To all of you who have written and rallied, thank you for your support.  To those of you who have not, please take time to speak up to protect your rights, your workplace, and your profession.  Our voices are making a difference, and if we keep it up, we may be able to beat back SB 5.

Best wishes,

Jeff Karem
President, CSU-AAUP

COLUMBUS RALLY AGAINST SB5

SB 5 Rally

An Important Message from Our President on Our University's Discussion of Budget Cuts

Dear Members:            
Greetings.  I hope that the new year and new semester have begun smoothly for you.  As you no doubt know from meetings and conversations around campus, the upcoming fiscal year is likely to be a rough one.  Because of the expiration of federal stimulus funding and an expected reduction in state subsidy, CSU is bracing for a substantial shortfall in the next budget. 

In preparation for that eventuality, the CSU Administration has developed a plan for budget targets (which will come primarily from cuts) across the university.  To its credit, the administration has stated that the greatest proportion of cuts will come from the non-academic side of the budget. 

The CSU-AAUP respects this decision, particularly as the administrative side of the university has witnessed intensive growth at CSU, while the number of tenure track faculty has declined by 9%  in recent years.  Protecting the academic sector of the university makes good sense both in terms of finances and core mission, for the academic wing engages in the central work of the university (research, teaching, serving the community), while simultaneously providing the primary source of  revenue as well.  We hope that the Administration will provide a clear delineation of those planned targets from their sector, so as to make manifest the Administration’s commitment to bear its share of the cuts. 

So what does the cutting/target process mean for members, and what is the CSU-AAUP’s stance on the cuts? 
Those of you who have attended recent college or departmental meetings know that the administration has asked individual units to generate their own plans for satisfying budget targets. It is difficult to make a definitive statement on the means for meeting budget targets because the planning is a work-in-process right now, but the CSU-AAUP would like to affirm some core principles as we move ahead:
   ·    It is commendable that Administration is respecting principles of local governance during this process, but the CSU-AAUP would like to remind members that colleges cannot unilaterally abrogate the terms of the Collective Bargaining Agreement negotiated in good faith between the faculty and the administration of the university.
   ·    Any proposed changes to our workplace that are governed by the Collective Bargaining Agreement—such as summer salary, workload, and professional development funds—must be reached at the negotiating table.  We are currently commencing the collaborative process of interest-based bargaining with the administration for a three-year contract, and that provides the proper venue for such discussion.
    ·   According to our Collective Bargaining Agreement, there can be no layoffs of tenure-track faculty without an official declaration of financial exigency or academic reorganization by the University.  If either declaration were made, Article 17 of the Collective Bargaining Agreement provides for an intensive process of consultation between the CSU-AAUP and the Administration, including a panel charged with the task of finding a way to make the budget solvent without reducing tenure-track faculty.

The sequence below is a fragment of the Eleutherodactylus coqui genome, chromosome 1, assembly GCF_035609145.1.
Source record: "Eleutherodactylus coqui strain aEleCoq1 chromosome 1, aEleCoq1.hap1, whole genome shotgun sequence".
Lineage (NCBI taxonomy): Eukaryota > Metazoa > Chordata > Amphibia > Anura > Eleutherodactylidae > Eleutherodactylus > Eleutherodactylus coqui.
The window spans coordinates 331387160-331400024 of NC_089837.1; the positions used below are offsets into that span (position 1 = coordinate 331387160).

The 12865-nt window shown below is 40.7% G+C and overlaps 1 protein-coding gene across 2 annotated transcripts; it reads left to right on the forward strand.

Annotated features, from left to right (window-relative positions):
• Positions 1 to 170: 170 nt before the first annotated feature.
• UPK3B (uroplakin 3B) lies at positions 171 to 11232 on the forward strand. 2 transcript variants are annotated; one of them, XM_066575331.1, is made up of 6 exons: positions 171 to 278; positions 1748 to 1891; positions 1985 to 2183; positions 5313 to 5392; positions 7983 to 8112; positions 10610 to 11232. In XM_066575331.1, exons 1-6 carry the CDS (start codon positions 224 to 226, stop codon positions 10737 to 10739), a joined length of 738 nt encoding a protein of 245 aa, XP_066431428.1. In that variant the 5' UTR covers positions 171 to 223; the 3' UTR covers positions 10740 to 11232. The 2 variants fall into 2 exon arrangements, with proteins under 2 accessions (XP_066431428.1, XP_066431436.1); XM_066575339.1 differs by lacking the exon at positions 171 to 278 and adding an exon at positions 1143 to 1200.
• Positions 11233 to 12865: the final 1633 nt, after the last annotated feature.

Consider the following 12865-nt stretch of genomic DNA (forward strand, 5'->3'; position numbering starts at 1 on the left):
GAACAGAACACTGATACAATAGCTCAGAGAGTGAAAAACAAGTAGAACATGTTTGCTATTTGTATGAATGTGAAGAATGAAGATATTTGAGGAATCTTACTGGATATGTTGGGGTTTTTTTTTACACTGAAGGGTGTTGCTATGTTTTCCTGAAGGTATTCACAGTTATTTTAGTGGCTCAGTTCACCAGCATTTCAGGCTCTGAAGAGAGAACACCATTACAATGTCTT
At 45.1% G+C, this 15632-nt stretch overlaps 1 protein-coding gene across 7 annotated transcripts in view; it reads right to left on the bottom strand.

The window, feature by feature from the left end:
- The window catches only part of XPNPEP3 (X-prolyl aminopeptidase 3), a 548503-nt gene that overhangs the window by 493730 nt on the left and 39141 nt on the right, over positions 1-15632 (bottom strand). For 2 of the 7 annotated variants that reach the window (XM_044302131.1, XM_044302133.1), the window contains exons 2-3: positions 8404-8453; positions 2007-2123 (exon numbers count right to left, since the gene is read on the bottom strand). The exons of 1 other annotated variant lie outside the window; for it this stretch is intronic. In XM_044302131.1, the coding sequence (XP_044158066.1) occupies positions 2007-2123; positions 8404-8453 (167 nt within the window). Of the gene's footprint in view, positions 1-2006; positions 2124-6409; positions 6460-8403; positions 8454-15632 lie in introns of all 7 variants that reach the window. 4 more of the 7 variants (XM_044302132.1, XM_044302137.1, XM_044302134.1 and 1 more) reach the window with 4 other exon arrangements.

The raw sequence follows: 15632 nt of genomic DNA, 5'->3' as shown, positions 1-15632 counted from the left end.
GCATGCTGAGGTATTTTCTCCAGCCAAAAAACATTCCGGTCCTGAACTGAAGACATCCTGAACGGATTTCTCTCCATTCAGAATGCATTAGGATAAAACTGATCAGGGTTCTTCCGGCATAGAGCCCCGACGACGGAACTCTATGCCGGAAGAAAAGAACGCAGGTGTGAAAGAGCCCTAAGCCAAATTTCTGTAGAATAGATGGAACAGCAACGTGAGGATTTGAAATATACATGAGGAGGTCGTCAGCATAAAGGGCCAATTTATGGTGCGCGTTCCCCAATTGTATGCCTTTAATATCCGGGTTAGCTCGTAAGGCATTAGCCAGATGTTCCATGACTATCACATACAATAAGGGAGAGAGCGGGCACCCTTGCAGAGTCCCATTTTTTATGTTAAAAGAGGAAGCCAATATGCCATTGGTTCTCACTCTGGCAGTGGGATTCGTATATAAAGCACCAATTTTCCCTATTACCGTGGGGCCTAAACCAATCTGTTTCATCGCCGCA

·   The Provost has told the CSU-AAUP that an invocation of financial exigency is “highly unlikely” and has indicated that it is his hope that any reorganization within units could bring greater efficiency and savings without eliminating tenure-track faculty positions.  If a unit reorganization would reduce faculty, however, the Administration is required to work with the CSU-AAUP under Article 17, and that section provides numerous protections that we could invoke on members’ behalf.  

The CSU-AAUP believes that given recent trends at CSU—most notably, increased enrollment, coupled with decreased hiring—a reduction in the number of tenure track faculty would be indefensible.  The good news is that the Provost shares this view as well; he has affirmed to the CSU-AAUP both his desire to protect tenure track faculty positions and his commitment to follow the procedures of Article 17.

It is vital that members participate actively in the ongoing discussions within departments and colleges of budget target plans, not only for the sake of protecting faculty rights, but also to provide proactive input to help balance the budget without sacrificing core academic commitments to our students and the community.  If you feel that a plan is being proposed in your unit that compromises the Collective Bargaining Agreement or other core principles of our workplace, please speak out and contact the CSU-AAUP for assistance.  There are almost certainly painful cuts ahead, but if we work together and maintain a fruitful dialogue with the administration, we can help ensure the least harmful outcome from the process ahead.

Sincerely,
Jeff Karem
President CSU-AAUP